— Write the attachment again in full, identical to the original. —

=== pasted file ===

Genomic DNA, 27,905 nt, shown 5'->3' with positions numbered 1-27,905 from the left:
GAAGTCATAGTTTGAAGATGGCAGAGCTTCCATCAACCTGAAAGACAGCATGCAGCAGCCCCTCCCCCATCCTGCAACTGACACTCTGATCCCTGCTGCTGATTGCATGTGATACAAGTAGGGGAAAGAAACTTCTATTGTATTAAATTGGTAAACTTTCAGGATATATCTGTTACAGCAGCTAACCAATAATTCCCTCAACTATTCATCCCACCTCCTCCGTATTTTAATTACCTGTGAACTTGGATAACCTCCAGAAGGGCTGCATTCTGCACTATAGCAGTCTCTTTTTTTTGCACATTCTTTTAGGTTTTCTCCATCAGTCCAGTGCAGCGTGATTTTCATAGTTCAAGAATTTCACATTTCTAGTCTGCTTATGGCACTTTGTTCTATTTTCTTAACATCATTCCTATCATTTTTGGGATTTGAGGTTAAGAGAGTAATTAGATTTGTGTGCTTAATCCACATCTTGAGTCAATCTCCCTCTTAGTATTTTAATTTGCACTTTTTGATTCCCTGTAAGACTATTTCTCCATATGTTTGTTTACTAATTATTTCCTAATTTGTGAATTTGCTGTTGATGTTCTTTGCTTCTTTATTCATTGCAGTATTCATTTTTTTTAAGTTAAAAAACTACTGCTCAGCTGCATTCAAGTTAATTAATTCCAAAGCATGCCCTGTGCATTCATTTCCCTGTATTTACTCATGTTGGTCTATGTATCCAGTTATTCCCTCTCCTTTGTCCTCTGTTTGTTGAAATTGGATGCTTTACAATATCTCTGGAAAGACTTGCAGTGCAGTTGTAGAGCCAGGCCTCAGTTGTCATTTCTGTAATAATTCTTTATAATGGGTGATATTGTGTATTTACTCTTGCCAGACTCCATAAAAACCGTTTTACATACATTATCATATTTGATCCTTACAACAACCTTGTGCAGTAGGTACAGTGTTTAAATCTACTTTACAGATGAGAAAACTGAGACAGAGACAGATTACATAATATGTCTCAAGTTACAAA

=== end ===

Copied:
Genomic DNA, 27,905 nt, shown 5'->3' with positions numbered 1-27,905 from the left:
GAAGTCATAGTTTGAAGATGGCAGAGCTTCCATCAACCTGAAAGACAGCATGCAGCAGCCCCTCCCCCATCCTGCAACTGACACTCTGATCCCTGCTGCTGATTGCATGTGATACAAGTAGGGGAAAGAAACTTCTATTGTATTAAATTGGTAAACTTTCAGGATATATCTGTTACAGCAGCTAACCAATAATTCCCTCAACTATTCATCCCACCTCCTCCGTATTTTAATTACCTGTGAACTTGGATAACCTCCAGAAGGGCTGCATTCTGCACTATAGCAGTCTCTTTTTTTTGCACATTCTTTTAGGTTTTCTCCATCAGTCCAGTGCAGCGTGATTTTCATAGTTCAAGAATTTCACATTTCTAGTCTGCTTATGGCACTTTGTTCTATTTTCTTAACATCATTCCTATCATTTTTGGGATTTGAGGTTAAGAGAGTAATTAGATTTGTGTGCTTAATCCACATCTTGAGTCAATCTCCCTCTTAGTATTTTAATTTGCACTTTTTGATTCCCTGTAAGACTATTTCTCCATATGTTTGTTTACTAATTATTTCCTAATTTGTGAATTTGCTGTTGATGTTCTTTGCTTCTTTATTCATTGCAGTATTCATTTTTTTTAAGTTAAAAAACTACTGCTCAGCTGCATTCAAGTTAATTAATTCCAAAGCATGCCCTGTGCATTCATTTCCCTGTATTTACTCATGTTGGTCTATGTATCCAGTTATTCCCTCTCCTTTGTCCTCTGTTTGTTGAAATTGGATGCTTTACAATATCTCTGGAAAGACTTGCAGTGCAGTTGTAGAGCCAGGCCTCAGTTGTCATTTCTGTAATAATTCTTTATAATGGGTGATATTGTGTATTTACTCTTGCCAGACTCCATAAAAACCGTTTTACATACATTATCATATTTGATCCTTACAACAACCTTGTGCAGTAGGTACAGTGTTTAAATCTACTTTACAGATGAGAAAACTGAGACAGAGACAGATTACATAATATGTCTCAAGTTACAAA